Rugged coral-reef limestone terrain is a major feature of Kaohsiung's Mount Shou, which has more than 150 limestone caves. Shoushan National Nature Park Administration accepts applications for cave exploration between November 1 and April 30, when the weather is generally dry.
The curious and adventurous can apply for access to four caves: Orangutan Cave, Tianyu Tiancai Cave, Beifong Jile Cave, and Jingua Cave. Under the supervision of a cave guide, visitors can venture deep into these caverns to experience the park's geological wonders.
Of the four, Beifong Jile Cave is particularly challenging, as it boasts a four-story drop between the entrance and the bottom of the cave. Jingua Cave was named after a giant symmetrical flowstone inside which looks like an inverted pumpkin. It is often included as a side trip, due to its proximity to Beifong Jile Cave. It is recommended that first-time visitors start with Orangutan Cave and Tianyu Tiancai Cave.
Squeezing through a Narrow Gap in Orangutan Cave
Under the guidance of cave guide Huang Huei-neng, we headed to our first stop, Orangutan Cave. Once we were in the cave, we could feel the coolness of the rock wall, which added to the cave's ethereal ambiance.
Orangutan Cave got its name from the several ape-shaped rocks within. Another interesting point is that there are “caves” within the cave. Huang Huei-neng challenged the group to squeeze through a narrow crevice by bending down and climbing through it. Caught between the jagged rocks and the smooth ground, crawling forward, holding our breaths, twisting and crawling through, it felt as if we were breaking out of a cocoon.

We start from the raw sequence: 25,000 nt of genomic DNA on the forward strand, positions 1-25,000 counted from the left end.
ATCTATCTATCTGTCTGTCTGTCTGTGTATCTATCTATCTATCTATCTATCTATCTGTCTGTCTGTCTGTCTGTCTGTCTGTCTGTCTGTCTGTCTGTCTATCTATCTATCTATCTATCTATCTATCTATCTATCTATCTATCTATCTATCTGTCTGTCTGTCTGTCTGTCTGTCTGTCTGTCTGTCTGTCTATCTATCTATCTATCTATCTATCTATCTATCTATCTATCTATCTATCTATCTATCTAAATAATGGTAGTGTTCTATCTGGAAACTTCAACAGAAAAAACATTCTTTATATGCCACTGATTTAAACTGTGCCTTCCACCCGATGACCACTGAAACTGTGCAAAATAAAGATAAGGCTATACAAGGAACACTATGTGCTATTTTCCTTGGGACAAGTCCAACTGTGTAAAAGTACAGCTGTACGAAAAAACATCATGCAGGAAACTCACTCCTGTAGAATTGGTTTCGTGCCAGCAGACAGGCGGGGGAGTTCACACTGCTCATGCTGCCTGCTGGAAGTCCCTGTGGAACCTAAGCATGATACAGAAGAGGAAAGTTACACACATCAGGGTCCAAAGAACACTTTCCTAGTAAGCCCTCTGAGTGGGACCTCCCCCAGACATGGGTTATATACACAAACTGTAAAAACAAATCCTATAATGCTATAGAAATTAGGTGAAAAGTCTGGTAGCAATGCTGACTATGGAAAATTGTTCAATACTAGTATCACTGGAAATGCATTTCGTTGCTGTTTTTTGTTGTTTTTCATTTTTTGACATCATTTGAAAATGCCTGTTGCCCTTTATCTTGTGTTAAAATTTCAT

‘Jesus Light': A Check-in Spot for Internet Celebrities
Next on the agenda was Tianyu Tiancai Cave, which is in a secluded location. We crammed ourselves into a hole that could hold only one person at a time, while clinging to tree roots with our feet on the ground. Light streams down from the cave's top crack, and when it rains, it cascades down like a waterfall, hence its name (Tianyu means “sky rain”). Our guide kept an eye out for snakes, crickets, spiders, and other potential threats.
At noon, a “silver lining” appears at the end of the cave. Beams of light spread across the large, high cave, making it an optimum time to take photos. Although the “Jesus Light,” caused by the Tyndall Effect, was not visible on the day of our visit, the soft and diffused light nonetheless had a dream-like beauty. The Instagram crowd flocks to the site, as — in perfect conditions, at least — sunlight streaming through this hole generates a fantastic and heavenly glow of light. If you have yet to experience this, make an appointment for the next advanced cave exploration class!
For cave exploration and rock-climbing applications, as well as activity notices, visit the website of Shoushan National Nature Park: https://bit.ly/3oChSTP